“She hates you” has echoed in my ears ever since. I could not fathom anyone hating me without even meeting me. And then I considered all the times I had used that word myself ever since I was a young child and how that word was a staple in our household. I had an epiphany at that moment that hate was as much a 4-letter word as any of the foulest of the foul words I had been taught not to say. In fact, it was worse.
It had to be used against me in this way – by a complete stranger – to wake me up to its hurtful, powerful effects. I have seldom used the word since in any situation. When I catch myself on the verge of using it or even letting it slip out of my mouth, I immediately change it to something less emphatic and feel mildly sick to my stomach that I had let it creep into my thoughts.
The past couple of weeks have been momentous in the lives of many in this country. From the shootings in the Black church in South Carolina to the Supreme Court decisions (especially on the issues of the Affordable Care Act/Obamacare and gay marriage), there have been celebrations, frustrations, and grief. All of it has seemed to be acted out on the Internet.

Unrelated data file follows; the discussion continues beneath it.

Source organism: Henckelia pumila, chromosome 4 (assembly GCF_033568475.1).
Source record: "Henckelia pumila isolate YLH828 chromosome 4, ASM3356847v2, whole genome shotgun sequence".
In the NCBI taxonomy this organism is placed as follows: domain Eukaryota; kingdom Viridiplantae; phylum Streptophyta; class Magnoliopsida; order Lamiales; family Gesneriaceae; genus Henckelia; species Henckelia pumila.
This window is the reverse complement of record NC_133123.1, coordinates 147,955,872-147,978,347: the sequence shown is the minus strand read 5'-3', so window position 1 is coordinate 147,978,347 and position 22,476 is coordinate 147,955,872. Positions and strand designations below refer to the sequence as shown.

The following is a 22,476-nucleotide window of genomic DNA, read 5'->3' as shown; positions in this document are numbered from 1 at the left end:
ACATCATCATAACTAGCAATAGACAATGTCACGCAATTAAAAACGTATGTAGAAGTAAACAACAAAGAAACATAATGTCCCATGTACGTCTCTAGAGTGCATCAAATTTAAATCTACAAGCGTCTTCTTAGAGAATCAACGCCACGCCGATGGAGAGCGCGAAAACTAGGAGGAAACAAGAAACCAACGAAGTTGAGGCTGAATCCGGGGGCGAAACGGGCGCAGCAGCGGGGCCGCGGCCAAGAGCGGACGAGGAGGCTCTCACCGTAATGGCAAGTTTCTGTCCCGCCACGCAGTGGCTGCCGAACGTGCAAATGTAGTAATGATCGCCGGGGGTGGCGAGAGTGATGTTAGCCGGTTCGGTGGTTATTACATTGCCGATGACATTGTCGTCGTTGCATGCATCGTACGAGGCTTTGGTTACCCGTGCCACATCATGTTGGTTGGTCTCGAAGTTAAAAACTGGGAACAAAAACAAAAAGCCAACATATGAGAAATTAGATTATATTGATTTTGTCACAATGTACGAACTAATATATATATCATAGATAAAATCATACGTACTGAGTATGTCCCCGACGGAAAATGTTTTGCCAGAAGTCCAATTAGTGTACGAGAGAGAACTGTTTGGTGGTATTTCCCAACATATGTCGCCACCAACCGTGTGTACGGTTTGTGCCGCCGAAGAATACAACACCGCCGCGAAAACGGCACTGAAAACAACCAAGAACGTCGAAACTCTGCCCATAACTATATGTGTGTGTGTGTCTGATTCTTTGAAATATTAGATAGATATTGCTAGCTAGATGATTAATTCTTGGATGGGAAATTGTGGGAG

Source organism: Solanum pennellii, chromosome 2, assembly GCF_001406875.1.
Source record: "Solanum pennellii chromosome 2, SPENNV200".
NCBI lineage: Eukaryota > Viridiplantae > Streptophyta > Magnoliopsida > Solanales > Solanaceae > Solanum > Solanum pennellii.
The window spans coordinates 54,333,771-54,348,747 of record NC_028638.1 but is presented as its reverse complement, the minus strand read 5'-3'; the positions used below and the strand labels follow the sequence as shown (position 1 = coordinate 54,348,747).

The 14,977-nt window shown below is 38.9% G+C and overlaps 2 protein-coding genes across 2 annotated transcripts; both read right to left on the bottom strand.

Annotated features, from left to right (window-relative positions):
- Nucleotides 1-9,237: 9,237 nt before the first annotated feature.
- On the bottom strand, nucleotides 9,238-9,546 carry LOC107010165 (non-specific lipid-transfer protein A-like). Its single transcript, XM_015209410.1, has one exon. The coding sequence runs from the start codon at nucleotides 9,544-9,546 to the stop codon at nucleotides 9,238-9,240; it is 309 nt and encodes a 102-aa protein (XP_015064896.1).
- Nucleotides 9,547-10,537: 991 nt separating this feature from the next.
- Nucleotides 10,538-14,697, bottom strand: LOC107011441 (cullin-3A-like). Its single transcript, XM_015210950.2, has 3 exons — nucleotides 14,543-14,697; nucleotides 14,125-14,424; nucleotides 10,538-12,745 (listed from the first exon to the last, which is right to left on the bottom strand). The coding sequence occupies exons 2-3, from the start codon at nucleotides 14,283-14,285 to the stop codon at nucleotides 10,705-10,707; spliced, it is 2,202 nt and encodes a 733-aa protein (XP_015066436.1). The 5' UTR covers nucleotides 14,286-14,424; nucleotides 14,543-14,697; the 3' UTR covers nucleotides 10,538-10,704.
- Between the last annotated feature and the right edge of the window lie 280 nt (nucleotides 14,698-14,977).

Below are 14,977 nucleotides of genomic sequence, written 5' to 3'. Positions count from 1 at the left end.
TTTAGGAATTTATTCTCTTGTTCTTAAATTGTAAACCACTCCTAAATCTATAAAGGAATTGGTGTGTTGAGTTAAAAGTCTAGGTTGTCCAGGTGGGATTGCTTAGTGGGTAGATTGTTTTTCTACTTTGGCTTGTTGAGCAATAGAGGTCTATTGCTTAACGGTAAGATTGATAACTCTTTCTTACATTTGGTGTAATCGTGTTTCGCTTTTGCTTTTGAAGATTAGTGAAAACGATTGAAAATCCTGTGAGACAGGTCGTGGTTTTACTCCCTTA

My observation about it all is that there is so much venom, so much hate and from almost any angle of an issue one might imagine that I would have shied away completely from reading any of it except that social media has become an important tool for me to stay in touch with friends around the country and the world. The growing incivility in this country which I’ve observed especially since the ‘90s has become a way of life rather than an occasional outburst. Verbally expressing hateful thoughts about people we don’t even know is an accepted norm.
If there’s one thing I find more disgusting (I wanted to use the word hateful) than intolerance, it’s gloating over a victory.
Absolutely we should celebrate victory when issues or people we hold dear are upheld and encouraged.
But to exult our own victory through hateful denunciations of those on the conquered side of the battlefield diminishes not only our triumph but ourselves. And it further divides a country so deeply divided.
When the white gunman killed nine people at Emanuel AME Church in Charleston, S.C., on June 17, it was a “hate” crime. I wouldn’t change that word in that instance. It’s true. It was pure hatred and it was aimed at a group of people this young man didn’t even know, a group of people who welcomed him into their midst to study the scriptures together. He opened fire on them because of their color. It was ignorance. It was hateful.